She was hideous when I first saw her -- head half shaved, criss-crossed with wicked rows of black stitches, one ear in shreds, and half her side shaved and stiched too. She'd apparently lost a fight with a racoon. The stiches looked like zippers against her pink flesh and white fur.
It was Martha, of course, who found her, under a bush. Her owner was away, so Martha took her to the vet. It was a good chunk of money to patch her up. Her owner, when she came back, said "oh -- I would have just had her put her down." So since we were willing to shell out, and to nurse her, we got a cat.
She was a tiny thing, and she'd been living hard even before that -- she weighed only a few pounds.. She lay flat on the bed like a dirty white child's sock. But when I found an undamaged bit of her to pet, she purred.
"She did that at the vet," said Martha, ruefully. "we were looking her over, deciding whether we should even try to put her back together, and I stroked her, and she started purring. I couldn't believe it Well, after that --"
She was embarassed, as she always is about spending money on animals. I always say to think about all the much stupider things people spend much more money on -- luxury automobiles, for example, or fancy clothes, or jewellery. If they're not embarassed about that, why we should be embarassed about spending money patching up cats?
Even patched up, she suffered from heart trouble and asthma. Her purchase on life was tenuous. But she doubled her weight over the next few weeks, and within a couple weeks had blossomed into a beatiful little white cat, with arresting dark eyes, fluffy and dainty, a perfect old lady's cat. With an old lady's cat's name: Angel. I was a little ashamed of the name, and always made a point of telling people we hadn't named her. But in fact it was a good name for her: she was ethereal and light as a feather. A visitor in this world.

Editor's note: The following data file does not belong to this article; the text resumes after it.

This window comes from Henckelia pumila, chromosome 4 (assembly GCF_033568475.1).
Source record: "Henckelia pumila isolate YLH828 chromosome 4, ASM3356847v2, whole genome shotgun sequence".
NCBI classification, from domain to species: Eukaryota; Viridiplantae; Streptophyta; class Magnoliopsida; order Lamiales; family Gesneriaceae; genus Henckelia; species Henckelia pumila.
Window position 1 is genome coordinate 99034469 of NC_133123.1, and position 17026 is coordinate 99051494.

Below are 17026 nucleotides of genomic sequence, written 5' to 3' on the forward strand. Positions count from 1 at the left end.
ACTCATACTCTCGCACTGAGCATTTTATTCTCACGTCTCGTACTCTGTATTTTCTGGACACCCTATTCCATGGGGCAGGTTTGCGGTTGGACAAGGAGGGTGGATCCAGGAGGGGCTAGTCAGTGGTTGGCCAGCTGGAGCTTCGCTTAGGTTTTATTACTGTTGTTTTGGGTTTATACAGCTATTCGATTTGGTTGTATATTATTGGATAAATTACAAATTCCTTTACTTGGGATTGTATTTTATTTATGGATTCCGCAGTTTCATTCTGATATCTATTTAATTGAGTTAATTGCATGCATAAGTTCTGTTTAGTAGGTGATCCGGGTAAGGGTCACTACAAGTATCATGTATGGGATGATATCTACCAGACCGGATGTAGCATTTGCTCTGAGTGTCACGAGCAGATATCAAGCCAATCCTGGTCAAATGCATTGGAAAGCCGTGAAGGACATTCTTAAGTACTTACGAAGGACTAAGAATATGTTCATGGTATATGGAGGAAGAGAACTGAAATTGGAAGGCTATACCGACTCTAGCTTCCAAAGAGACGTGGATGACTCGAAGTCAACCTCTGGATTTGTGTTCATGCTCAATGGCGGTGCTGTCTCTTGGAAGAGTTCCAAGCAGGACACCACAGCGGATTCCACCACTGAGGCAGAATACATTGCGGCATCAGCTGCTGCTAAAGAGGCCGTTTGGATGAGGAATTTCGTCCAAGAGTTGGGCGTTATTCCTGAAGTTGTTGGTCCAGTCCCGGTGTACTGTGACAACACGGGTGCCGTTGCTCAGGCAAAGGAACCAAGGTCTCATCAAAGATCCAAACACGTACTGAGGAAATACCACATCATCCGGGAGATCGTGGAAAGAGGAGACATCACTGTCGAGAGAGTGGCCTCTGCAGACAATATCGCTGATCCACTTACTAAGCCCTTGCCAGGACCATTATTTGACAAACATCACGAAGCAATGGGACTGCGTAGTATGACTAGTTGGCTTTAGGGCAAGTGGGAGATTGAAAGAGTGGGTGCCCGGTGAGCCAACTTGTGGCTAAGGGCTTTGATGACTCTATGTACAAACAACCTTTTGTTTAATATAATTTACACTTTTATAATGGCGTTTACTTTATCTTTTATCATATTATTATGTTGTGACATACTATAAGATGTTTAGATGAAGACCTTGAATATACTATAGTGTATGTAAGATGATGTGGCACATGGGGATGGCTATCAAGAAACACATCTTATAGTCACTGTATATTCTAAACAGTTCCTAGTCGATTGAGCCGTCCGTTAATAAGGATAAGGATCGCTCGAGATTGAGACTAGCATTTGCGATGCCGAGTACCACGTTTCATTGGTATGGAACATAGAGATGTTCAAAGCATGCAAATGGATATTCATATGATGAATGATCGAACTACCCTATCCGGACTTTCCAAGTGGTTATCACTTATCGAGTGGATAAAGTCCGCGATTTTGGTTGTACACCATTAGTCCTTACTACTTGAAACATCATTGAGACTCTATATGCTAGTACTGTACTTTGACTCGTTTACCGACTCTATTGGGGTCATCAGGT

That was a year or two ago. After living with us for couple months, she suddenly found her voice. She'd barely made a sound, up till then; we weren't even sure she could meow. But it seemed she'd finally built up enough confidence to ask for dinner. And pretty soon she'd built up enough to insist on dinner, like any other cat.
This morning I heard an odd sound, like a brief moan of overstressed machinery. Couldn't tell where it was coming from. I sat down at the computer & did a bit of work. There was the sound again.
I got up and found her half-under the easy chair, twisted around as if she had been fighting with it, her claws fixed in the upholstery. My first thought was that somehow she had gotten trapped under it. Her eyes were all pupil, staring hard. She was perfectly still.
I gently unhooked her claws. She wasn't trapped. But she wasn't okay either. She writhed in slow motion once, with her forelegs held out stiff in front of her. Made that queer noise again. I think she was trying to stand, but her body wasn't following instructions. I stroked her, looking for injuries, though I didn't really expect to find any. I know neurological damage when I see it. Poison, or a stroke, was my guess.
She calmed a little as I stroked her. Closed her eyes, and began to purr.
I woke Martha, and she took Angel to the veterinary clinic, while I took Alan to school and went on to work. She called me here at work, not long ago. Angel had purred while she was holding her after the final injection, too. "I cried and cried," admitted Martha.